Steve Van Wormer:
Yeah. There's a number of times various teams get involved, a family, maybe a patient and their local community. Are you just part of the Stanford team, or do you have separate patient teams you've been a part of?

Dr. Yon Sung:
I've always mostly just been a part of our Stanford, doctor, and other care providers' team. Most of the big teams are really patient teams. It has been really great to see how many of our patients really just have this entire team of people, not just their nuclear family, but friends, and cousins, and extended family who are all really there to support them. You see the influence of how much one person really affects their larger community. One of the great things about being virtual is that we hope that we'll be able to reach patients wherever they are. If patients have moved away, or live farther away and don't usually travel up to the race itself, I think it will be super great to see people from all over. I'm also hoping that we're going to reach out to other people who've been involved at the Wall Center who have moved on to other things. I'm hoping to basically have a virtual reunion, so that we can get them to participate, as well.

Steve Van Wormer:
It's great, because I've seen patients over the years, having attended. One year a patient might be in an ICU pre-transplant, and then there was one patient I know that the following year was running the 5K, and kicking butt at that.

Dr. Yon Sung:
Yeah. That part is always really amazing, especially for us. Those patients who've gone on to get a transplant. They're not our patient anymore. Right? We don't see them, because, well, they don't have pulmonary hypertension anymore. They have a lung transplant. It is really always great to see those patients. To know that they're out there and really doing well. That is really one of the most inspirational things. I think on the sadder end, but also very inspirational, is to see all these families for patients who've passed. Patients who we really loved and cared for, but to connect with these [supporters]. We're taking care of these patients so intimately, but we really get too often know their family and friends pretty well. It's also great to be able to see them. See that they still care about this cause, and that they themselves are doing okay.

Steve Van Wormer:
One thing we're doing this year, is a series of contests leading up to this event on November 1st, and they all are centering around the 6-minute walk test. Before I tell you about this week's initial contest, could you maybe tell us a little bit about the background of a 6-minute walk test, and why that's so important in pulmonary hypertension care.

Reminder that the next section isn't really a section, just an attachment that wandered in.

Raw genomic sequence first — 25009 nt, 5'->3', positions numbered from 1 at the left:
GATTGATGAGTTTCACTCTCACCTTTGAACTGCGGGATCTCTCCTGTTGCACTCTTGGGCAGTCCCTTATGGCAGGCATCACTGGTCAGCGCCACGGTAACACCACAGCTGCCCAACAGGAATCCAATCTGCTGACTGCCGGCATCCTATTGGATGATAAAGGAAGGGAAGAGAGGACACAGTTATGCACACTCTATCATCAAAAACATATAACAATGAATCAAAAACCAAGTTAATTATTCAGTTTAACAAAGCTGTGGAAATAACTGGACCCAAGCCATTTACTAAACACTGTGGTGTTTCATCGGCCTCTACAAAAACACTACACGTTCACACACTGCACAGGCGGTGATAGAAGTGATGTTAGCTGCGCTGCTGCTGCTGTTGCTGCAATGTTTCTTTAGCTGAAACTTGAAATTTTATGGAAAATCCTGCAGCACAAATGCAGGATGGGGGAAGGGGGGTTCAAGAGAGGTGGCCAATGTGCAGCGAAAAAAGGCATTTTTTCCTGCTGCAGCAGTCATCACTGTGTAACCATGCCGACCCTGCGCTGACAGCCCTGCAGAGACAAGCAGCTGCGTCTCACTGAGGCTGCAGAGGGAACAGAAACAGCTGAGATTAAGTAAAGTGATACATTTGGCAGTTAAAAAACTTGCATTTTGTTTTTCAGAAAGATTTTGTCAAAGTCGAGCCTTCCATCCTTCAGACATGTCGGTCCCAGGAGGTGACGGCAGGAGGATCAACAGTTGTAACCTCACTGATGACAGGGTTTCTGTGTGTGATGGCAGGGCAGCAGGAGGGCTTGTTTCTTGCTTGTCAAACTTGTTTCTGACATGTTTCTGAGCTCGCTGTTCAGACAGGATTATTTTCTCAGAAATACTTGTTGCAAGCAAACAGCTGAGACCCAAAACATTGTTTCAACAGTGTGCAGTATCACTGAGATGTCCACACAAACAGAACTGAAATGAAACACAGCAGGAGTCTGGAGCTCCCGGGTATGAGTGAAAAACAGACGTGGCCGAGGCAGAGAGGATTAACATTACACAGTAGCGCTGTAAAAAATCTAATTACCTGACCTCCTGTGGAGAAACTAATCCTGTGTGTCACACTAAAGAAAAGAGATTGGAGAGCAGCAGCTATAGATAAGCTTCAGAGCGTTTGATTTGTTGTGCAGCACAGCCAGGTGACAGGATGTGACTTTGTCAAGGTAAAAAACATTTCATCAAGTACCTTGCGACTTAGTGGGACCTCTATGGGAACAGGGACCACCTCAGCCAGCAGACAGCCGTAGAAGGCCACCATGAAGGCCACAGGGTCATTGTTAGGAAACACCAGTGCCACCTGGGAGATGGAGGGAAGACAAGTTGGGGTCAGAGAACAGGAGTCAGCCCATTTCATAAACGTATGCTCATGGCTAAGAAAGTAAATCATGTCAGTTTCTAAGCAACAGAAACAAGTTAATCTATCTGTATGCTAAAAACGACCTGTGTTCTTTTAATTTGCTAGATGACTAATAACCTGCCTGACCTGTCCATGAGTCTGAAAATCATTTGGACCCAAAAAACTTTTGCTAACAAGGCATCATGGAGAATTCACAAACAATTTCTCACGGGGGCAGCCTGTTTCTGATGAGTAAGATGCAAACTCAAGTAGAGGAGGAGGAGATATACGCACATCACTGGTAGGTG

Dr. Yon Sung:
For those people who are maybe not patients, who don't know, a 6-minute walk test is a pretty routine test that we get for all of our pulmonary hypertension patients. It is exactly what it sounds like. People walk for six minutes, we measure the distance. We often measure their heart rate, blood pressure, oxygen level, as well. The great thing about this is it's an easy test to do, but it's a really good functional measure, meaning it doesn't put them at stress. It's just how much can you do in your everyday life. For us, it's a really great monitoring tool to assess how people are doing. There are some patients who will come back and say, "Well, I'm doing fine. Everything's the same. Everything's okay." But then you look at their walk test, and it's dropped by three or four hundred feet. Then, when you dive down deeper into it they're like, "Oh, maybe they're not actually doing as well." That gives us a signal that we need to think about is the pulmonary hypertension getting worse? Do we need to do some more re-evaluation? Should we think about adding more medications? That kind of thing. It is actually a relatively easy, great tool for us to use.

Steve Van Wormer:
To that end, I'm going to tell you a little bit about the first contest as a lead up to the race. Each week there's going to be, as I mentioned, a contest with the number six highlighted in it to represent the 6-minute walk. These contests are going to take place from Monday through Friday, so if you're listening to this on Monday, I trust. It's open for this week, and winners are going to be announced on Saturdays. For this episode, the winner for this contest will be Saturday, October 10th. Every week, there will be two adults, and two children, (12 and under), will be chosen as the winners. They're going to receive a $50 gift card from the Race Against PH team.

This week's first one is called a photo contest. Here's the rules, very simple. For this contest, we're going to encourage people to take a walk, and for the first six minutes of your walk survey your surroundings, take a photograph of anything you find interesting. Something beautiful. When you take the time to look around, you're going to realize the world around us is a pretty beautiful place. Take your camera. Take your phone. It's up to you. What you'll do is take one, (or up to three pictures). Include your name and phone number on the image, and submit them. The deadline for this first contest is Friday, October 9th, at 3:00 PM Pacific. To upload that picture, you're going to go to the Race Against PH website, which is www.med.stanford.edu/raceagainstph. I will put that link in the show description, as well. If you just want to just tag them on social, just tag them at #raph20virtual. That's contest number one. Let's see what kind of photos that people will show up with this week.

Dr. Sung, thank you so much for this first look into the Virtual Race Against PH 2020 event taking place on Sunday, November 1st, virtually all around the world. Let's see what we come up with. I thank you so much for being here today, and we look forward to driving people there all month long.

Dr. Yon Sung:
Thank you so much, Steve, for this. We really appreciate it. We're really looking forward to seeing everybody participating.